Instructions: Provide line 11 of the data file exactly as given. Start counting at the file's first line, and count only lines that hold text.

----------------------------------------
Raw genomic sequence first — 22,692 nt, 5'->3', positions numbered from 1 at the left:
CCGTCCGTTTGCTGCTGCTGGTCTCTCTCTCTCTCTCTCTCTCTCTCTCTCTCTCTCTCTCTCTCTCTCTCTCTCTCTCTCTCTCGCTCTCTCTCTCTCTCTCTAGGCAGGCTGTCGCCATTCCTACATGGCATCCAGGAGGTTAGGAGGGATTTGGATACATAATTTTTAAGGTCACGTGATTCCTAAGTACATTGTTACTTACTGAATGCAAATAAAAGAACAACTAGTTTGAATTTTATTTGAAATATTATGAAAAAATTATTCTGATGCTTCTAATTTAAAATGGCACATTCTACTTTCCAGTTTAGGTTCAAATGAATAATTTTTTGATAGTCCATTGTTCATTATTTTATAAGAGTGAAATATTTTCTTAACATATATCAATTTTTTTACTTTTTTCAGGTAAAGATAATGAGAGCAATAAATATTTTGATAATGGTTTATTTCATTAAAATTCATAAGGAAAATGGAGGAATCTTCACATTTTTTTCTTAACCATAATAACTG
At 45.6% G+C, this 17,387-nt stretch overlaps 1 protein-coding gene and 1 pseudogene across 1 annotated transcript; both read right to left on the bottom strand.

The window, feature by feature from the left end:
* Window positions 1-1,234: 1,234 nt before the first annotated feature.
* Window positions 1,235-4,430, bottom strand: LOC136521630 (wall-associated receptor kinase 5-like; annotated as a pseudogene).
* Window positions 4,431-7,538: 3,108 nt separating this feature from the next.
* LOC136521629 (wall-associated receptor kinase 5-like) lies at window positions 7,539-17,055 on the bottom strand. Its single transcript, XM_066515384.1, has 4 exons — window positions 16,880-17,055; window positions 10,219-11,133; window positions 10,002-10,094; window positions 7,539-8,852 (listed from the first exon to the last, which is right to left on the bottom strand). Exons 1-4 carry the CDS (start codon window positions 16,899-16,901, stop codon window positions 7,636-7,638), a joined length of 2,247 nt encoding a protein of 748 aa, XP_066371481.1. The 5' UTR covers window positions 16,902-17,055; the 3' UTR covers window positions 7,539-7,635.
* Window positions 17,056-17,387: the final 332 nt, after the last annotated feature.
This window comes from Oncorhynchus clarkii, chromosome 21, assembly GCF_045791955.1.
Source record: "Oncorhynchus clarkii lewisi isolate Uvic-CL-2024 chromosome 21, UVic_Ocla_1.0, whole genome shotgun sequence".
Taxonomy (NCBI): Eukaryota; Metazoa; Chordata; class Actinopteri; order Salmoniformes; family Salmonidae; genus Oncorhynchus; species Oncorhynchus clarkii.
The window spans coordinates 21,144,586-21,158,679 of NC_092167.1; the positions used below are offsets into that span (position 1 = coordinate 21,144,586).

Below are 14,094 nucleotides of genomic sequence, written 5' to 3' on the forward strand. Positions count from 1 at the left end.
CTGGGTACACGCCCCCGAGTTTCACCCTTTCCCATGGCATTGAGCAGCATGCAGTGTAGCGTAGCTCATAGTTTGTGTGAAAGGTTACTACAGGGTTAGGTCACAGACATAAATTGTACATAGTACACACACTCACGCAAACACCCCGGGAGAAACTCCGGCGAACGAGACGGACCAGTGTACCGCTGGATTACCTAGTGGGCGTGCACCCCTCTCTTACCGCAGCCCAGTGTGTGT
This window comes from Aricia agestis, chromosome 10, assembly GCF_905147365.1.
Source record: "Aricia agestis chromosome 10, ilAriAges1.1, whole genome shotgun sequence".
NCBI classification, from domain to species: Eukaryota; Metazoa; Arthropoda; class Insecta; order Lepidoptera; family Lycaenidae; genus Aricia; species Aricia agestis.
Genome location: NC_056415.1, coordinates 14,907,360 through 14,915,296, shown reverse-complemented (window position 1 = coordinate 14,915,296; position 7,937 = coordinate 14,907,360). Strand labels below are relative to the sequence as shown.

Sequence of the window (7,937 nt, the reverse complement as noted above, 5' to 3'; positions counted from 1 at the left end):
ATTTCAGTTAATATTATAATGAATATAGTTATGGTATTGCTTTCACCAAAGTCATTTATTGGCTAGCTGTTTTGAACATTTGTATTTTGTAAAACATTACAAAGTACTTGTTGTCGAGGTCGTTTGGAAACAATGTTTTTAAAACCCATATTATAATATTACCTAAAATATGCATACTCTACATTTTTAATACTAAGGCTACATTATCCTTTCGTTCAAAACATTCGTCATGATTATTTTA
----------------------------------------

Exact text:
Source record: "Oncorhynchus clarkii lewisi isolate Uvic-CL-2024 chromosome 21, UVic_Ocla_1.0, whole genome shotgun sequence".